Album Review

Marti Jones - You're Not the Bossa Me

Marti Jones - Error

When I first met Marti Jones, several years ago, I had the temerity to tell her that I came know her husband Don Dixon through her, not the other way around. And, like the unabashed fan that I was, I brought my favorite LP for her to autograph.

I have listened and followed her music since her first solo album, 1985's Unsophisticated Time for A&M. That was during a time when that major label and a couple of others, most notably Warner Brothers, believed in quality music and the artists who made it. Their A&R people had the philosophy of permitting their label's major acts roll in the dough and run interference for those artists who might take a bit longer to catch on. Sometimes they did, like Bonnie Raitt who recorded nine albums over 15 years before hitting the big time with Nick of Time. Other times, despite how good htey are they reach a smaller, if loyal, audience.

Marti Jones belongs to select grouping of other artists, such as Sam Phillips, Robin Holcomb, Laura Cantrell, Aimee Mann, and her own best friend Kelley Ryan, who continue to make what I like to call intelligent popular music for adults -- this being a take-off on Nick Lowe's "Pure Pop for Now People." Unfortunately, it seems even though their music keeps getting more interesting and affecting, attention and sales continues to elude them. Even NPR will not play them.

But, back to Ms. Jones, who recently released her eighth solo album, You're Not the Bossa Me. As its title implies, it is a bossa nova-flavored record. It's not an attempt, like, say, Karrin Allyson's excellent Imagina, to more fully embrace the genre. Instead, Jones incorporates some of its rhythms and sensibilities into her own unique musical themes.

That is nowhere more obvious than the opening track, "Walking to Brazil," written by Ms. Ryan, who produced the album with Dixon, that eases you into the desire to slip into something cool while watching ocean waters rippling towards not so obscure desires, stopping when "the stars are upside down." Like the bossa that inspires it, it is a seduction. Admit it: can anyone ever really forget the first time you heard "The Girl from Ipanema?" No matter what your reference point was, it, like the foreign movie that it was, changed the way you looked at things. If you were paying attention, that is. It had to. It was like the first time you heard Coltrane, electric Dylan or any period Lucinda.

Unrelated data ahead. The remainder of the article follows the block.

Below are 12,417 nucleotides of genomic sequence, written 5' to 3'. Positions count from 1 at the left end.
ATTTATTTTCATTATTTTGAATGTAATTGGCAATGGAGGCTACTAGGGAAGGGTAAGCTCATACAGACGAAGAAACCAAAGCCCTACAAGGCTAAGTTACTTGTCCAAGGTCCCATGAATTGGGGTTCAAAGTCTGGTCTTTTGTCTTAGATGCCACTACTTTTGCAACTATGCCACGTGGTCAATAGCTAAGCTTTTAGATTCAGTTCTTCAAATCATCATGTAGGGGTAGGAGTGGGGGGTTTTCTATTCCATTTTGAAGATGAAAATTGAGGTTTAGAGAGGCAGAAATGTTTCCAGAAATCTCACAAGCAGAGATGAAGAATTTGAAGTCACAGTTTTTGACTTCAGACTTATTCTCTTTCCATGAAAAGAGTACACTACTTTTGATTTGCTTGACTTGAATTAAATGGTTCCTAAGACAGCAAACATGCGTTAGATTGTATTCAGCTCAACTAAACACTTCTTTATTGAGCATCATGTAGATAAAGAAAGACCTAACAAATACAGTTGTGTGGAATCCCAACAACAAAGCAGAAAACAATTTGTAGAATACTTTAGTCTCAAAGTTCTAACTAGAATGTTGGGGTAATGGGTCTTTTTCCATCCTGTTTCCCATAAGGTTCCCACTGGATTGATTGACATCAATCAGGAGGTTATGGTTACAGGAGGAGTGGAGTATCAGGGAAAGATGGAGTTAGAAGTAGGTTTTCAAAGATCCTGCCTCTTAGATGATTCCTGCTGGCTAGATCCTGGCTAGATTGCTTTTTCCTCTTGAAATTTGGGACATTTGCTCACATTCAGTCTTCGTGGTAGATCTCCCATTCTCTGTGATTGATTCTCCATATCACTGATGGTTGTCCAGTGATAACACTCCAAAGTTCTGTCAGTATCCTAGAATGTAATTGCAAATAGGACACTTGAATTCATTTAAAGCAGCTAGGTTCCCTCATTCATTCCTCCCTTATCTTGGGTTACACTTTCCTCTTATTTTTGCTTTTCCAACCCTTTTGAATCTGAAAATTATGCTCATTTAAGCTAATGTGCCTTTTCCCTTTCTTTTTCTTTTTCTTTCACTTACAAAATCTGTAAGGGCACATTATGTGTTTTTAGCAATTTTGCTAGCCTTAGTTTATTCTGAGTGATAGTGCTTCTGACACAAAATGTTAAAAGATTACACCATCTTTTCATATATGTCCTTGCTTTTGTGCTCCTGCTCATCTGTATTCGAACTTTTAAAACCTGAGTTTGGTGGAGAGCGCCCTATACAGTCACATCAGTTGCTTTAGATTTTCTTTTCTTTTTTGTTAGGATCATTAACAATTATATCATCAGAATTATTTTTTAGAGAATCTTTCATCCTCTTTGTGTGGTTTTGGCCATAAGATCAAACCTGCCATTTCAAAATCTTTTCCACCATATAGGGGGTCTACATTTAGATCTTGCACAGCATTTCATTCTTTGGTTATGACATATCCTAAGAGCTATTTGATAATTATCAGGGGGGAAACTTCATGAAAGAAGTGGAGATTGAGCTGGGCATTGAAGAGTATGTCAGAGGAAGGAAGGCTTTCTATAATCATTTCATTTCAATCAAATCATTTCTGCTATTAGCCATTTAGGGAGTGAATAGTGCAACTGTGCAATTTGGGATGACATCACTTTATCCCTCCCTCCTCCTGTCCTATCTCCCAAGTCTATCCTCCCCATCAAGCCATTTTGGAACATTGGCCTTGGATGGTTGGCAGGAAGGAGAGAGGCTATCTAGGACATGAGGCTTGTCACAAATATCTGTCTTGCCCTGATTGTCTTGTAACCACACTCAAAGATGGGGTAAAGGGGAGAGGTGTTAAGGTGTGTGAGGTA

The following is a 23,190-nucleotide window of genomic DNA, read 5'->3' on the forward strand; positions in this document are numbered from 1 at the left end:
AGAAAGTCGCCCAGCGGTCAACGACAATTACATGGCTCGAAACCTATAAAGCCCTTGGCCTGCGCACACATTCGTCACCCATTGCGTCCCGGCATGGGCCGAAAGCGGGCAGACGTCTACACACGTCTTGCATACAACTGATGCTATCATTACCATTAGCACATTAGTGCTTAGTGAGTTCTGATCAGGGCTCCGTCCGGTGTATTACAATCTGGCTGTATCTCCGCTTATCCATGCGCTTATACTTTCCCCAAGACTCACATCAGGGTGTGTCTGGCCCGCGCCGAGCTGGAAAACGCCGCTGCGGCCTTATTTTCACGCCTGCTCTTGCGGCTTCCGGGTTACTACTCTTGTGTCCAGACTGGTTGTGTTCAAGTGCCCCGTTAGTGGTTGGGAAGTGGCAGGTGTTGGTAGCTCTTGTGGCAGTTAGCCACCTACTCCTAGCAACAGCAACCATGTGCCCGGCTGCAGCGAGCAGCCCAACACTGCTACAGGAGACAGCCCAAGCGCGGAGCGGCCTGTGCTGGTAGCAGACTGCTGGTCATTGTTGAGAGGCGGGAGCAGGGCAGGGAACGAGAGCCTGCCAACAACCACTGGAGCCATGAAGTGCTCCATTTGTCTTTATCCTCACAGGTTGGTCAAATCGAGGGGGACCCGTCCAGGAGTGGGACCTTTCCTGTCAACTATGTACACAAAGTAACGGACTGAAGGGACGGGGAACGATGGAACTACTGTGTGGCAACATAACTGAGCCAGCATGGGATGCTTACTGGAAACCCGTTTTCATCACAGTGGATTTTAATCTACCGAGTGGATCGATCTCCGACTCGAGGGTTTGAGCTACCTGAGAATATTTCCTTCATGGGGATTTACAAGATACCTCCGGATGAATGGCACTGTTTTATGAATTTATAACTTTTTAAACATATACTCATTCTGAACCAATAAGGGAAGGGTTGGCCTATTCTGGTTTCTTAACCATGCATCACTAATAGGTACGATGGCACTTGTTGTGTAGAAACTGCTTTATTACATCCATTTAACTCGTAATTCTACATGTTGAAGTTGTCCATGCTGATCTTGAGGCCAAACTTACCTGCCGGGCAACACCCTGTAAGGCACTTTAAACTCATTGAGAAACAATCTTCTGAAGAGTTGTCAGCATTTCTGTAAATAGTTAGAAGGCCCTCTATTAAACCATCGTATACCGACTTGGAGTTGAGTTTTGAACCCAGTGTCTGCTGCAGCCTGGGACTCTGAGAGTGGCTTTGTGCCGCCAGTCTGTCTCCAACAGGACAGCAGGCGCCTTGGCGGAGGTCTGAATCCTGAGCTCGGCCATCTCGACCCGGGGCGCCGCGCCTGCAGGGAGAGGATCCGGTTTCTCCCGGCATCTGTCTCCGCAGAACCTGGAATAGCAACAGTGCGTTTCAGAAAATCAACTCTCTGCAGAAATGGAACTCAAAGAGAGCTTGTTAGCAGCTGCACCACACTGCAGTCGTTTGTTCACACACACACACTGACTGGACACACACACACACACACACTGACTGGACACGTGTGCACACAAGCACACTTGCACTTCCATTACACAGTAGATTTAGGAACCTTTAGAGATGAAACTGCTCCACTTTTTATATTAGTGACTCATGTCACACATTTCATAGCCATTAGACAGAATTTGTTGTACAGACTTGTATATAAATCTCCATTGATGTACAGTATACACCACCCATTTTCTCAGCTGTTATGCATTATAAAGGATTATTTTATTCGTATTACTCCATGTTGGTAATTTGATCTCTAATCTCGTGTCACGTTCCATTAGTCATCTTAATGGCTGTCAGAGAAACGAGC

That sways you into the album's second track, "Lovely as the Day Is Long," and you feel as though you are on that beach, with a lime martini, with a Herb Alpert-like muted horn hovering nearby. While not an original, it serves as her own Ipanema. 

Then things get playful with her cover of Amy Rigby's "Keep It to Yourself." Ms. Rigsby's version is an acidic, somewhat desperate and a bit menacing tongue in cheek take on taking out an ex-boyfriend. Jones' version is more like a daydream she's having while sipping that martini, on that perfect beach, free floating with, again, a muted horn as a counterpoint. By its end it becomes a haunted heart as opposed to not so playfull retaliation.

During a recent conversation, Ms. Jones and I compared notes on South American music, her earliest influences being Sergio Mendes (who just happened to have been on her original label years before), and some current favorites, including Bebel Gilberto (yes, Joao's daughter) whose new album Tudo makes a nice companion to Bossa Me.

The album has a self-contained, comfortable feeling about it. Not only is it produced by her husband and best friend, Jones/Dixon/Ryan wrote nearly all the songs and are on all twelve of them. The others are friends, especially Rigby, with whom Jones toured some ten years ago as the Cynical Girls. 

Not that all the songs are soft, luxurious strolls on tropical shores, things get reflective and shadowy in "The Ghost on Every Corner," "A Man from the Past,"' and my favorite song title in a long while, "How I Became an Existentialist." Jones' vocals gorgeously balance out Dixon's undercurrent of anxiety. 

Speaking of Don Dixon, his production and mixing on this album, as well as many others such as REM, enables the music, delicate at times, to lift itself off the record and become more than recorded sound, it seems to have a life of its own, full flavored, so to speak. It is something that is all too rare these days, a record that sparkles. His sound writing and bass playing are not too shabby either.

Marti Jones will bring along Don Dixon and Kelley Ryan when she plays Mountain Stage on November 23. While I got to hear the songs and this trio, along with percussionist Jim Brock, at the album relase party/perfomance in their hometown of Canton, Ohio when the album was first released, now that the songs have become ceded within me from repeated listenings I look forward even more to hear them again. There is always something new and exciting that happens with these folks.

Marty Jones and Don Dixon don't make it through town near enough.  I love it when they do!  Looking forward to hearing the new album (and the Mountain Stage podcast).